“The main problem — and the problem that we try to combat the most — is the spaying and neutering of animals,” said Jackson County Animal Control Officer Bobby Painter.

The sheer number of animals in the county, combined with continued breeding and unaltered strays, produces a constant flow through the Jackson County shelter’s 15 dog kennels and 18 cat kennels.

According the Humane Society of the United States, one unaltered (non-spayed) female cat and her offspring can produce between 420,000 and 450,000 cats in seven years. One unaltered female dog and her offspring can produce 67,000 dogs in six years.

Nationwide, it’s estimated that of the 6 to 8 million dogs and cats entering shelters each year, approximately half are adopted. The other half is euthanized. Pets reclaimed by their owners — perhaps after being picked up by animal control — represent less than a million of shelter animals.

The area animal shelters bear similar statistics. In 2003, approximately 62 percent of cats and 52 percent of dogs at the Jackson County Animal Shelter were euthanized. At the Haywood County shelter, 57 percent of incoming dogs were put down; however, cats surpassed the average with 77 percent being euthanized. Swain County, which had the lowest number of impounded dogs and cats, also registered the lowest number of kills with 28 percent of dogs and 29 percent of cats.

Animal welfare advocates say if there was more money for spaying and neutering there wouldn’t be millions of animals awaiting adoption or death.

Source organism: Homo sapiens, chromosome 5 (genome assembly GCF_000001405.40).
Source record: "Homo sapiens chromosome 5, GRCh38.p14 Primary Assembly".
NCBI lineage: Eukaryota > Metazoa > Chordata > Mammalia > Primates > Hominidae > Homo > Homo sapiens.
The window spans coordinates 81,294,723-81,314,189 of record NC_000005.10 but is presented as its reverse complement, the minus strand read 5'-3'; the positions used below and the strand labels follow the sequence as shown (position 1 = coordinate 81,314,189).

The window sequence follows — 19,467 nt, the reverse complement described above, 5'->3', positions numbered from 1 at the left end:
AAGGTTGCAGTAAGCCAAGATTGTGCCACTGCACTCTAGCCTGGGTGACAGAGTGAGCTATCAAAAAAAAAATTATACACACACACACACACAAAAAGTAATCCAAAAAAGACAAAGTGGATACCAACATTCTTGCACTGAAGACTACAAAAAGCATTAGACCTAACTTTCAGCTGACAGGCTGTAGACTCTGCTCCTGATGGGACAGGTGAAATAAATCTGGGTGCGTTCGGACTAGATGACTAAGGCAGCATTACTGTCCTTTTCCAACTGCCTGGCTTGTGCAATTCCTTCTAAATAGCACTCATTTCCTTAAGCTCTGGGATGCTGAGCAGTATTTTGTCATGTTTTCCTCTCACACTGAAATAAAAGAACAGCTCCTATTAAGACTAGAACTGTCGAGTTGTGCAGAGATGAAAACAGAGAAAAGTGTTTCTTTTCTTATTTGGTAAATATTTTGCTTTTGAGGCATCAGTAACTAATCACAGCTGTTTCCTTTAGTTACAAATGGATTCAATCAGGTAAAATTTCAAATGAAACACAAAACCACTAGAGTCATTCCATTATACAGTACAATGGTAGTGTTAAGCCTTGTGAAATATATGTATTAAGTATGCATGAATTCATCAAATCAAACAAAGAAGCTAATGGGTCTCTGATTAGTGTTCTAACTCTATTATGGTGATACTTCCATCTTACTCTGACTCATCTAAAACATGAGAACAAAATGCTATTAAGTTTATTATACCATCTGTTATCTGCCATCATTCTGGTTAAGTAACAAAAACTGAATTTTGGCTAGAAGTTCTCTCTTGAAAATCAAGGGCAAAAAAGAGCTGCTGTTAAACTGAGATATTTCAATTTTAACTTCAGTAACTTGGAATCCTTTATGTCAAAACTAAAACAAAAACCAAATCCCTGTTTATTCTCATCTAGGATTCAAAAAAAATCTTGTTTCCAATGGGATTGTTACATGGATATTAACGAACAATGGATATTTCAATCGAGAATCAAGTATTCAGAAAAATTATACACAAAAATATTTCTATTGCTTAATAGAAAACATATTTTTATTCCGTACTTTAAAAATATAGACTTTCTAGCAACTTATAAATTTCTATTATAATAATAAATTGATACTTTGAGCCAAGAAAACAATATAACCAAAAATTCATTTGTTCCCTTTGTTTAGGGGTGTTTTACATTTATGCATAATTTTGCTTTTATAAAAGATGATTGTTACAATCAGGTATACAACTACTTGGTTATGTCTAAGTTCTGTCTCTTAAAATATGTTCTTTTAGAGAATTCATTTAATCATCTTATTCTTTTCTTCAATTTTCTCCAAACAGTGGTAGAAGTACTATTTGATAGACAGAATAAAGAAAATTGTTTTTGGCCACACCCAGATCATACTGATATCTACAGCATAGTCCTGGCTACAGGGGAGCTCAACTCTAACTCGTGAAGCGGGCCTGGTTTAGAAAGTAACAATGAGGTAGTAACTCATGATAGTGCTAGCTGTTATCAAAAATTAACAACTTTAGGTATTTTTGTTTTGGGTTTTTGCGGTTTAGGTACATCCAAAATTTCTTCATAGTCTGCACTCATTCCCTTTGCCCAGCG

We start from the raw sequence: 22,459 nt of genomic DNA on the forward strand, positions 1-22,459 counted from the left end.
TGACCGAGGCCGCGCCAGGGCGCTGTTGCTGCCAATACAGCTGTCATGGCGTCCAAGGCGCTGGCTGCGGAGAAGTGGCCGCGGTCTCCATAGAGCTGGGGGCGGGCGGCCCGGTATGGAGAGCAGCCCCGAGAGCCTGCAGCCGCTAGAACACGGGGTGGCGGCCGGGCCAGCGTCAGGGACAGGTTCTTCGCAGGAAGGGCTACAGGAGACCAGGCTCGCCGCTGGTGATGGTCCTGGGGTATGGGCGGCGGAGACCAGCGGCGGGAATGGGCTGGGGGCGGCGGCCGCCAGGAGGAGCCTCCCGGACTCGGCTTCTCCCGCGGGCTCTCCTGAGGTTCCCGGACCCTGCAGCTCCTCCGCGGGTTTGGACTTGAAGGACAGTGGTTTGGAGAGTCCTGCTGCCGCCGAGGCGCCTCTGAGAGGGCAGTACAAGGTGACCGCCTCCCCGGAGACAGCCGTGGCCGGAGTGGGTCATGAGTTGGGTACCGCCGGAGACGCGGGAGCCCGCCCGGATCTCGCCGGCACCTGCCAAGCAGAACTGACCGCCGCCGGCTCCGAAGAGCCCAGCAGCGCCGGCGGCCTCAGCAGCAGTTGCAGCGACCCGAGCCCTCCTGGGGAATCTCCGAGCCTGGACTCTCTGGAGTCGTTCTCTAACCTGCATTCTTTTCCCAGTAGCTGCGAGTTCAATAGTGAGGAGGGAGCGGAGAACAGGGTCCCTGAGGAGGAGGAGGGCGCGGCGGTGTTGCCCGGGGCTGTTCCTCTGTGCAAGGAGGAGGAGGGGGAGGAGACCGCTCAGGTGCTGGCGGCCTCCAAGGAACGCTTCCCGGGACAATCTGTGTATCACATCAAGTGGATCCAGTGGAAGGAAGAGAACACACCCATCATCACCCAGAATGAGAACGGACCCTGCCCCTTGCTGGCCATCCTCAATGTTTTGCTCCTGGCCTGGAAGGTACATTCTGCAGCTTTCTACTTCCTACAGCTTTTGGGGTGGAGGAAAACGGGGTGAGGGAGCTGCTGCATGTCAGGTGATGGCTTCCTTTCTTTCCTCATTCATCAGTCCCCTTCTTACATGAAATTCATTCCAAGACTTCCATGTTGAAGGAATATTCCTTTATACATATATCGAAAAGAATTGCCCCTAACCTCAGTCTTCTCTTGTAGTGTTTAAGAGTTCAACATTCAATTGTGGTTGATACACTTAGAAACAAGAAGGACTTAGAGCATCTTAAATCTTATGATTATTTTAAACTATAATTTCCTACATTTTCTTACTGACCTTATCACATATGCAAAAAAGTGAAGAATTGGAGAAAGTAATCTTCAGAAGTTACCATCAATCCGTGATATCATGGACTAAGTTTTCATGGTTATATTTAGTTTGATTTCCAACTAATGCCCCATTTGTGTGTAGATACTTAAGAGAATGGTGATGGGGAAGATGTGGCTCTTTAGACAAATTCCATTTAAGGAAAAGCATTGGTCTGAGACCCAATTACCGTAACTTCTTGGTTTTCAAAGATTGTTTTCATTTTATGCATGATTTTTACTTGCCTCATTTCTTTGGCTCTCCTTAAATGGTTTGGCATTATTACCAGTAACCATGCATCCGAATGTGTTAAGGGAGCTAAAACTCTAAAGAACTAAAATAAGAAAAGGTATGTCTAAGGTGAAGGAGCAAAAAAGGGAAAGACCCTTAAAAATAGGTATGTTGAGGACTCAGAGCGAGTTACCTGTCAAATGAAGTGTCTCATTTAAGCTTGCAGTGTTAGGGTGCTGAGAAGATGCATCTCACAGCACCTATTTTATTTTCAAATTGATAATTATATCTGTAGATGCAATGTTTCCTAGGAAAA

“Every dollar you spend on spay/neuter saves $3 minimum on animal control,” Congleton said.

In Haywood County, $11,442 was spent on in euthanization services in 2003. This year, that figure has increased to a budgeted $14,502. The county’s total animal control budget for the year is $277,488. The county’s shelter has more impounded animals than Jackson, Macon and Swain counties combined.

“People have been paying for shelters and what not, but not getting to the root of the problem,” Congleton said.

Hitting Home

While political heat was a factor, Cannon, Howard’s legislative aid, said the decision to hold the Animal Protection Act’s formal introduction as a bill until the General Assembly’s upcoming long session beginning in January was a move to give legislators more time to consider it.

“We very strategically decided to hold it,” Cannon said. “If we lose the handle on this, we lose it for good.”

Informal talks showed that there would be support for the act, Cannon said, but local representatives appear split on the issue.

“Under what I heard was in it in the short session, I was not going to support it,” said Rep. Roger West, R-Marble.

West said that he had not seen the act’s text, but based on phone calls and casual conversation he learned that it would require hunter’s to license and fix their dogs.

“I just wasn’t going to go along with that,” he said.

Licensing and mandatory spay/neuter clauses have been removed; however, West said he still stood against the tax on pet food.

“That’s jumping on one particular business and taxing it,” he said.

West, who is a hunter himself and owns a bird dog, said he supports animal welfare reform, and would wait until the bill was formally introduced to make a final decision, but didn’t like the concept of the act overall.

“I probably won’t support it next year,” he said.

Rep. Phil Haire, D-Sylva, who said his animals are rescues from shelters, said he too would reserve judgment until he read the final text of the act. He did, however, appear more sympathetic to the cause.

“I’ve very attuned and aligned with those animal rights folks who want to do something about it,” he said, referring to overpopulation.

Although any new tax is generally unpopular, Haire said that in order to create new programs, funding must come from somewhere.

“This is just a way of being able to generate more funds,” he said